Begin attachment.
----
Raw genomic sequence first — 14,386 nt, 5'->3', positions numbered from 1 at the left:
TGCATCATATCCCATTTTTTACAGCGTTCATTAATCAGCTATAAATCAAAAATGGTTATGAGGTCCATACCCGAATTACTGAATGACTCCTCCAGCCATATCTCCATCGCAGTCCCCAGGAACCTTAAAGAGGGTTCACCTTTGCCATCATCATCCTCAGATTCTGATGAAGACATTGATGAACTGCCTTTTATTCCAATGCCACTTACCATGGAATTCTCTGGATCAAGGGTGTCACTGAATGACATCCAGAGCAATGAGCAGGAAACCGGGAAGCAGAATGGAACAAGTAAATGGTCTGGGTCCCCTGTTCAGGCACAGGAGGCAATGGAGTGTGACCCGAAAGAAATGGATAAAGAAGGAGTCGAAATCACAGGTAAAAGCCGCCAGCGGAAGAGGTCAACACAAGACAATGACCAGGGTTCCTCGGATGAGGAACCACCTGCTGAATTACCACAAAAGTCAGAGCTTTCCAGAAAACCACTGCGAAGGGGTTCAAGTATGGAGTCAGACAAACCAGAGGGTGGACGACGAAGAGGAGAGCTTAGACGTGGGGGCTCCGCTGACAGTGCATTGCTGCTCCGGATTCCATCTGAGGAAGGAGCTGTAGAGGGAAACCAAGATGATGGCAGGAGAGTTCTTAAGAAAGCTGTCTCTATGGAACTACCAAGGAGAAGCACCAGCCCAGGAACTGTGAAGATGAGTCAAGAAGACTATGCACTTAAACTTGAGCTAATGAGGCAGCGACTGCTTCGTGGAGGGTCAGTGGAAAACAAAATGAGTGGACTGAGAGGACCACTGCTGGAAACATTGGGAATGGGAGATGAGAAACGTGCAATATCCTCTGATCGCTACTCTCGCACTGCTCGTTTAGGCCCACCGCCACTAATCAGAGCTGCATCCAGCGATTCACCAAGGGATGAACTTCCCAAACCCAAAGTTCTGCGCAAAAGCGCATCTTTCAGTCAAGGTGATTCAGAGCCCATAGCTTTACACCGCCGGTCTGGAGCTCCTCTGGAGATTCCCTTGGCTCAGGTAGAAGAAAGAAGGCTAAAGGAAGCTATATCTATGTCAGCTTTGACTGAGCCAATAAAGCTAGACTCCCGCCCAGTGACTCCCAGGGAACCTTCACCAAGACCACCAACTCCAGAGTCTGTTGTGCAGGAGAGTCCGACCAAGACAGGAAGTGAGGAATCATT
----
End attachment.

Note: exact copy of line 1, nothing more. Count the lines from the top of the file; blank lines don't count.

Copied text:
Raw genomic sequence first — 14,386 nt, 5'->3', positions numbered from 1 at the left: